On October 21, 2016, a series of three devastating and sweeping Distributed Denial of Service (DDoS) attacks were carried out in quick succession, targeting a Domain Name System (DNS) provider by the name of Dyn. At the time, the largest and most significant DDoS attack ever launched, the botnet-aided Dyn DDoS attack involved tens of millions of IP addresses and resulted in the temporary inaccessibility or service interruption of major websites including (but not limited to) Amazon, Airbnb, the BBC, CNN, Twitter, the Wall Street Journal, Xbox Live, and more.

Websites Still Vulnerable to Dyn-Style DDoS

The cyberattack was deemed so significant that the US Department of Homeland Security reportedly started an investigation into the attacks in their aftermath.

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The Threat of a DDoS Attack

A DDoS attack works by bombarding target websites or online services with enormous amounts of fraudulent traffic to knock them offline or render them inaccessible to legitimate users. What made the Dyn attack different is that, rather than targeting just one website, such as Amazon or Airbnb, it instead went after a Domain Name System.

DNS is responsible for connecting an internet domain name (the web address that would be entered by the user, such as www.thisisadomainname.com) with the corresponding IP address (a series of numbers, divided by decimal points.) You can think of it as working a bit like an old-fashioned phone book that features both names and phone numbers.

When a DNS is targeted, as was the case with the Dyn DDoS attack, it cannot function correctly. The attack on Dyn used a malware called Mirai to create what is referred to as a botnet made up of thousands of devices connected to the internet. These were then used to launch an attack that, at its height, was sending a massive 1.2 terabytes per second of traffic at Dyn.

A Problem Yet to be Solved

Following any major attack, the players affected try to figure out what happened and make sure that it doesn’t happen again. However, while lessons have almost certainly been learned from the Dyn/Mirai DDoS attack of 2016, many of those same vulnerabilities continue to exist.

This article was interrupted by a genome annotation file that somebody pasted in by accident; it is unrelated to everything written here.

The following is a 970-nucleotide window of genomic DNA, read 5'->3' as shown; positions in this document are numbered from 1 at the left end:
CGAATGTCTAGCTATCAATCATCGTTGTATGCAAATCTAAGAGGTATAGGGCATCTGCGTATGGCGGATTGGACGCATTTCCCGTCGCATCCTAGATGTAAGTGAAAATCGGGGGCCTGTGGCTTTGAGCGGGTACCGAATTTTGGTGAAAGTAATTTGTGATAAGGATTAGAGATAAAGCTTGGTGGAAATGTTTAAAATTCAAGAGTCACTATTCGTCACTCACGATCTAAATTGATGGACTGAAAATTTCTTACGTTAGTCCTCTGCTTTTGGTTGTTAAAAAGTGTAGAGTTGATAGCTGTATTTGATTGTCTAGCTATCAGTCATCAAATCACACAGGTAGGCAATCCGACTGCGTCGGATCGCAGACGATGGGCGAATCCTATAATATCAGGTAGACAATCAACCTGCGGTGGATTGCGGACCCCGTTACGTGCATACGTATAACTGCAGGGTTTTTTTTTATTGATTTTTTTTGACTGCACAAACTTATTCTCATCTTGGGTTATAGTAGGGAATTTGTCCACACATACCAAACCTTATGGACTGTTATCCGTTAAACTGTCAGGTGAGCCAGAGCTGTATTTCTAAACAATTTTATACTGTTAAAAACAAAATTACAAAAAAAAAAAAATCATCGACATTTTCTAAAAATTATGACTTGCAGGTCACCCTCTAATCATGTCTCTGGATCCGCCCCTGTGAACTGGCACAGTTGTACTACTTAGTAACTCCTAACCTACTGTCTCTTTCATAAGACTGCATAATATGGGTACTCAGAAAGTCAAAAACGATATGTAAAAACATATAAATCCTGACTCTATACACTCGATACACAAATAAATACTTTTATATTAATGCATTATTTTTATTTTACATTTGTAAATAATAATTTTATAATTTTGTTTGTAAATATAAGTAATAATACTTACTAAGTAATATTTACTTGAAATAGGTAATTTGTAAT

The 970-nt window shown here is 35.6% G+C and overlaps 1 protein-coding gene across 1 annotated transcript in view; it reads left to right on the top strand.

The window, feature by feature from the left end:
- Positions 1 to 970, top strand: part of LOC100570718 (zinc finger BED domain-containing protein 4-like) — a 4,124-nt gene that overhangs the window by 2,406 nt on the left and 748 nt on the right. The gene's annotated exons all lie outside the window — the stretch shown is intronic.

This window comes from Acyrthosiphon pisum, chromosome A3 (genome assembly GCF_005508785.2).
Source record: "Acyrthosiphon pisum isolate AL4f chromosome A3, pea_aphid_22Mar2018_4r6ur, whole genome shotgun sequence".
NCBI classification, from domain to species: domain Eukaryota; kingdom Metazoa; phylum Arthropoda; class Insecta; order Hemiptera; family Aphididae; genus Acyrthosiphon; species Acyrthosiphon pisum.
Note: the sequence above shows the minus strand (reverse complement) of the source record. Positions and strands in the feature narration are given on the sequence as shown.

For starters, researchers from Carnegie Mellon University have found that the overwhelming majority of top websites (upward of 80%) still do not manage their own DNS service but rather rely on a third-party DNS provider. They also don’t have a provisioned backup for their DNS server, which can be used in the event that their DNS provider is temporarily put out of commission.

They additionally discovered that there is a high concentration of just a few providers in the DNS ecosystem who serve a large number of the top websites. This means that such providers — names like CloudFlare, AWS (Amazon Web Services), and GoDaddy — are responsible for ensuring the smooth running of a large part of the internet. The researchers concluded that a similar attack to the one that took place in 2016 would yield similar results in the present day.

Malware-based attacks such as Mirai are also still eminently possible. Botnets have become an increasingly feared presence in the world of online cyberattacks. In the case of Mirai, it worked by using malware to infect internet-connected devices such as DVRs, home routers, security cameras, and the like — and then harnessing these as Manchurian Candidate-type remote weapons with which to bombard targets with fake traffic.

Even half a decade on, poor security practices involving Internet of Things (IoT) devices means that a similar approach could be used to assemble a botnet for a similarly sized (or even larger) DDoS attack. The growing number of connected devices is only going to make this problem worse with time.

How to Defend Against Similar Attacks

Defending against DNS-targeting DDoS attacks is a “must” on the part of any company. The Dyn attack showed one-way businesses are vulnerable, even if they themselves are not the direct target of the DDoS attack in question.

One smart move companies or organizations can make to protect themselves better is employing a backup DNS provider. A backup, secondary, or alternative DNS features a copy of the zone data (the DNS records) of the main DNS server. In the event of an outage, such as the Dyn attack, it can mitigate outages by responding to requests even in the event that the primary DNS server is not working correctly.

It is also a brilliant move to employ anti-DDoS tools on an internal DNS server. Such protective measures safeguard your DNS server by functioning as the first destination for all incoming DNS queries. It will then prevent illegal DNS queries from ever reaching your server, along with masking it to protect against direct-to-IP network layer attacks.

DDoS attacks are nasty, regardless of what form they take. Time offline can be devastating for companies, resulting in significant damage and lost revenue. While such attacks have successfully taken down some giant websites, that’s not going to be much consolation for a business currently suffering the brunt of such an attack.

Fortunately, the tools are there to help protect you. It’s highly advisable that you make the most of them. After all, just because most websites are still vulnerable to a Dyn-style DDoS attack doesn’t mean you have to be among them.